The Hill's Campaign Report: Trump makes last-minute plea to suburban voters

The Hill's Campaign Report: Trump makes last-minute plea to suburban voters
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Welcome to The Hill’s Campaign Report, your daily rundown on all the latest news in the 2020 presidential, Senate and House races. Did someone forward this to you? Click here to subscribe.

We’re Julia Manchester, Max Greenwood and Jonathan Easley. Here’s what we’re watching today on the campaign trail:



LEADING THE DAY: Red flags for Trump in suburbia 

We’re 19 days out from Election Day, and President TrumpDonald TrumpGaetz was denied meeting with Trump: CNN Federal Reserve chair: Economy would have been 'so much worse' without COVID-19 relief bills Police in California city declare unlawful assembly amid 'white lives matter' protest MORE is literally begging for votes from suburban women. 

“Suburban women, will you please like me?” Trump pleaded at a rally in Johnstown, Pa., on Tuesday night, flanked by pink Women for Trump signs. “I saved your damn neighborhood, OK?”

Trump made another play for the voting bloc on Wednesday when he virtually addressed the Economic Clubs of New York, Washington, Chicago, Sheboygan and Pittsburgh. 

According to CNN, Trump warned of “an economic catastrophe of unimaginable proportions” under a Biden administration. 

“Your suburb will be gone. The American dream will be gone,” Trump said.

So how is Trump’s messaging in the suburbs going? 


Democrats say he’s pushing an outdated message and that his idea of the suburbs simply does not exist anymore. 

“Trump seems to be operating on a decades-old picture of what suburbs look like,” Spencer Critchley, a former adviser to former President Obama, told The Hill in August. “He’s picturing them as the classic '50s and '60s white middle class families in suburbs fleeing the cities, in part to get away from Black and brown people, and that’s no longer true. The suburbs are very mixed ethnically and economically.” 

And polling suggests that Trump has reason to worry about the suburbs, which he won by four points in 2016. A Washington Post/ABC News survey released in August showed Democratic nominee Joe BidenJoe BidenFederal Reserve chair: Economy would have been 'so much worse' without COVID-19 relief bills Biden to meet Monday with bipartisan lawmakers about infrastructure Jill Biden gives shout out to Champ, Major on National Pet Day MORE leading Trump by 13 points with suburban women.

Additionally, an NPR-PBS Newshour-Marist poll released in July found his disapproval rating among suburban women at 66 percent, with 58 percent saying they “strongly” disapproved of the job Trump is doing.


The Hill’s Brett Samuels has everything you need to know on the controversy that dominated Washington on Wednesday.

The New York Post published a story alleging that Hunter Biden used his influence to connect a Ukrainian businessman and a fellow board member at the gas company Burisma with his father when he was vice president.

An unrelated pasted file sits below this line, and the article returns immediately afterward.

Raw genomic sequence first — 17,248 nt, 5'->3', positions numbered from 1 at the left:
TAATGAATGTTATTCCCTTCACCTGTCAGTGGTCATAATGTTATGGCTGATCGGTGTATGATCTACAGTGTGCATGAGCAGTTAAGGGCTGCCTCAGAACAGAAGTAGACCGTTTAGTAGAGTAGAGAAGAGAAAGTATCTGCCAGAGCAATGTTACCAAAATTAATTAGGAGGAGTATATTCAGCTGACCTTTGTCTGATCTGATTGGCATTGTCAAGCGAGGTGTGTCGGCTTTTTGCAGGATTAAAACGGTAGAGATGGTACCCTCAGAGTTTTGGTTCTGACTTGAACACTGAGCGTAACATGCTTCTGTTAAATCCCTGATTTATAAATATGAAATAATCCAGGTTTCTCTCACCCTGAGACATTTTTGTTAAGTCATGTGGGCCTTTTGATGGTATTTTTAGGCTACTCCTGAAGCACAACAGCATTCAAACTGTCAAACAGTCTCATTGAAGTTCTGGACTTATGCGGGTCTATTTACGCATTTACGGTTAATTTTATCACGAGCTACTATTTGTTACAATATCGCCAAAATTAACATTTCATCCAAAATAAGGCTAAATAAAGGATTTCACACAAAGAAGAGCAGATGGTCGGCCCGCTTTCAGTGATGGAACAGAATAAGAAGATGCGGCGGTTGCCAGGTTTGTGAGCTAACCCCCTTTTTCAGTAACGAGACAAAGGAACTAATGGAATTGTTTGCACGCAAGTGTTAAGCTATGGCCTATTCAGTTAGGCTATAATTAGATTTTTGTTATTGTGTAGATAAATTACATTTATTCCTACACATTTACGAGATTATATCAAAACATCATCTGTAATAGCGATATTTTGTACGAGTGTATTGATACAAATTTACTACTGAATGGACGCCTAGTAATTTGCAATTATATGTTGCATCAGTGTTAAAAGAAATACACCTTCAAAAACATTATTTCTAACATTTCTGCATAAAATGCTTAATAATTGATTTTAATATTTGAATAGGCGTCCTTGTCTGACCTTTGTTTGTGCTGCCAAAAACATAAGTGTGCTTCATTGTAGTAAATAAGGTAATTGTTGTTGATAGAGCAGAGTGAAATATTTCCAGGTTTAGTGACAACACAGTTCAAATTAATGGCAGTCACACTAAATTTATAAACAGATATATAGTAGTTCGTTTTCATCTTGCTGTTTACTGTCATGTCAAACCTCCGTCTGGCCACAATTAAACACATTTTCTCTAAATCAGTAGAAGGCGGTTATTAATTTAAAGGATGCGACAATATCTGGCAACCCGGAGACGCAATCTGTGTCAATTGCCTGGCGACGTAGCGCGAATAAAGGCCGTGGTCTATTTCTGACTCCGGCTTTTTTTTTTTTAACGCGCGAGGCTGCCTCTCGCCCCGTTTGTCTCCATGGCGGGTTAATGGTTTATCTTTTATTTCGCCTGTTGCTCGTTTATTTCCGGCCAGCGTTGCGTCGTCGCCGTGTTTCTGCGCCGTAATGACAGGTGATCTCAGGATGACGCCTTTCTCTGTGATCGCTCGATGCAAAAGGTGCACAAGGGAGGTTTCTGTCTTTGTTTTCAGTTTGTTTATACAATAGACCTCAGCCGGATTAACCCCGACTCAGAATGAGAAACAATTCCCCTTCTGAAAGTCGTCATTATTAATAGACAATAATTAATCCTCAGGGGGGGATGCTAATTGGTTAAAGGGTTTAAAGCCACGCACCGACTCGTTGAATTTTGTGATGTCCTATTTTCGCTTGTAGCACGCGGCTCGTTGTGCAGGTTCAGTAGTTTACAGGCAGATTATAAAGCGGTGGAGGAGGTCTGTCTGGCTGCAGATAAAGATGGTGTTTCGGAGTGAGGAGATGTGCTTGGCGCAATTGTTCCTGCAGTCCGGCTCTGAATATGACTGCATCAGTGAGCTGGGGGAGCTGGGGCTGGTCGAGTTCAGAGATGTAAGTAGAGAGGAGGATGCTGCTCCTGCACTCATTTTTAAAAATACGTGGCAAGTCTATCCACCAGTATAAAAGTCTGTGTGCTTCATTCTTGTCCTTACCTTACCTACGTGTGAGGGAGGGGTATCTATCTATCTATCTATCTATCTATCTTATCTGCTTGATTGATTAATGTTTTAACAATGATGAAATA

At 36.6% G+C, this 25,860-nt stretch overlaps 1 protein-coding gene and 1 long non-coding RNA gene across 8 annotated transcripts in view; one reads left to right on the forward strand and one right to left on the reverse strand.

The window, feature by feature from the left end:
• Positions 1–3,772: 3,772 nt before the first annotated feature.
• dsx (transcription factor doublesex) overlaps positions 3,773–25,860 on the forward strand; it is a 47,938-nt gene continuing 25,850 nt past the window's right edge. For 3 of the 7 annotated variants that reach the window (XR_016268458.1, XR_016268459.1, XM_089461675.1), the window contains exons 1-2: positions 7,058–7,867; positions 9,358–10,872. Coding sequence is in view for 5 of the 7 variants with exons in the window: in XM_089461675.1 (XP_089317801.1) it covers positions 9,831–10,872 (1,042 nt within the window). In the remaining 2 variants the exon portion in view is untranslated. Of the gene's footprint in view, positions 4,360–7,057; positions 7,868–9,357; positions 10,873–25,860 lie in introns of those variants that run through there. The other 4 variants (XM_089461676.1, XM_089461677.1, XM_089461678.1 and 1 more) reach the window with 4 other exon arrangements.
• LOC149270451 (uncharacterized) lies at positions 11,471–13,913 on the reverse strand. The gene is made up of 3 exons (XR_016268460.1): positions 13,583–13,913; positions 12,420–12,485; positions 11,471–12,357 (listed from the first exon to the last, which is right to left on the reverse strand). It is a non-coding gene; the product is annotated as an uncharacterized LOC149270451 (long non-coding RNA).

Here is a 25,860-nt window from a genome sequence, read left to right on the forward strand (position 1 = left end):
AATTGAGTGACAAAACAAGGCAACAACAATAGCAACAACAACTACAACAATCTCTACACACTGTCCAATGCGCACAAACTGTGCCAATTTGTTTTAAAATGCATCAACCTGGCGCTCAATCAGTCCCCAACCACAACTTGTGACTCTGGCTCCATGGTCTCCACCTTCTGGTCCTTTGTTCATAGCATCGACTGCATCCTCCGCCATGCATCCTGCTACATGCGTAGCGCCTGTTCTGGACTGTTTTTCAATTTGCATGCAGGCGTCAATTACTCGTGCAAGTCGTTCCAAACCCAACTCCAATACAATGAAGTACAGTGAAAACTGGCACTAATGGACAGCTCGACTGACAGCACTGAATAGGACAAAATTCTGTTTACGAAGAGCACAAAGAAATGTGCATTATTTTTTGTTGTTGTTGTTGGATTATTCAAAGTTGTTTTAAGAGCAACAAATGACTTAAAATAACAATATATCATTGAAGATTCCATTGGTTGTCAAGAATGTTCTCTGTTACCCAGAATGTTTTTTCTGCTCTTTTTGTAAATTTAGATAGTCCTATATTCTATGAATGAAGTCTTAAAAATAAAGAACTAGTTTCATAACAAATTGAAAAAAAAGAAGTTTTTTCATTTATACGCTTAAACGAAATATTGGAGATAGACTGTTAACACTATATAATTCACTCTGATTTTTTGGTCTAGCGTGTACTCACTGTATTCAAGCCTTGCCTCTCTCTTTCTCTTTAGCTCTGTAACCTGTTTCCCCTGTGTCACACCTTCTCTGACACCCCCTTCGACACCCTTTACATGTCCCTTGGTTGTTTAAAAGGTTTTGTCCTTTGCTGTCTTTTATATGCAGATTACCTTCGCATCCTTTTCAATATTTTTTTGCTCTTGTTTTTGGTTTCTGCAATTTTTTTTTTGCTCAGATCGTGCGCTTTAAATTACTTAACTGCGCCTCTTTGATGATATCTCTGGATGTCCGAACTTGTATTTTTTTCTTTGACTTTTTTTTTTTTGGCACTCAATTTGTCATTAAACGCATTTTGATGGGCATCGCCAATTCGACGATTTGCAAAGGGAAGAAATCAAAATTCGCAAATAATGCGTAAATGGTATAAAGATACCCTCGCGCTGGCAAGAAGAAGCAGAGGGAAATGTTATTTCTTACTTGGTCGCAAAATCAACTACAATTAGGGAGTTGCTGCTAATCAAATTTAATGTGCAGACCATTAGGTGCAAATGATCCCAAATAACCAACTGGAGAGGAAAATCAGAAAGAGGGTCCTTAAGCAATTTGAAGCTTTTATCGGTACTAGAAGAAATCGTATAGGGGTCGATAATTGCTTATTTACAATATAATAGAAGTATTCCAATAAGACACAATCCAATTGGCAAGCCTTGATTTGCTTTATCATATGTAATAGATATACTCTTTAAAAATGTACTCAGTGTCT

There are major questions about the sourcing in the story, but the Trump campaign went all in on it, launching ads and releasing multiple statements hitting Biden on it.

The bigger story that comes out of this may involve the tech giants.

Twitter banned the story from being shared and Facebook is limiting its reach. Free speech advocates said a rubicon had been breached and Republicans wondered why questionably sourced stories about Trump have never received the same treatment.



Trump will campaign in Georgia this week, and the latest Quinnipiac University poll suggests he’s got some ground to make up. The survey found Biden ahead by 7 points in a state that hasn’t gone for the Democratic nominee since 1992.

The poll also found the Democratic Senate candidates leading their GOP rivals in contests that will play a major factor in who controls the upper chamber. 

Quinnipiac’s polls have been very favorable for Biden this cycle. Other pollsters have found the race in Georgia to be much closer.

But the latest New York Times-Siena College poll finds Biden leading Trump by 4 points in North Carolina, where Sen. Thom TillisThomas (Thom) Roland TillisThe Hill's Morning Report - Biden assails 'epidemic' of gun violence amid SC, Texas shootings GOP senator recovering from surgery for prostate cancer Congress must address the toxic exposure our veterans have endured MORE (R-N.C.) also trails in his reelection race.

The Hill’s Morgan Chalfant and Jonathan Easley report: Trump is hitting the trail this week in a late push to shore up support from the swing voters that broke his way in 2016.  

The president’s travel — which will take him to Pennsylvania, Wisconsin, Iowa, Georgia and Florida — underscores the degree to which the president is on defense with less than a month to go before the election. 

The Hill: Trump hits the road in scramble to shore up support from 2016



Sen. Lindsey GrahamLindsey Olin GrahamMSNBC's Joy Reid pans Manchin, Sinema as the 'no progress caucus' Overnight Defense: Biden proposes 3B defense budget | Criticism comes in from left and right | Pentagon moves toward new screening for extremists Biden defense budget criticized by Republicans, progressives alike MORE (R-S.C.) pulled in $28 million in the third quarter of 2020, his campaign said on Wednesday. 

That would be a record for a Senate candidate in South Carolina — if not for the fact that his Democratic opponent Jaime Harrison raised a staggering $57 million in the same timeframe. The race between Graham and Harrison is tight, with recent polls showing the two statistically tied just three weeks out from Election Day. 

The Hill’s Tal Axelrod has more on Graham’s latest fundraising haul here.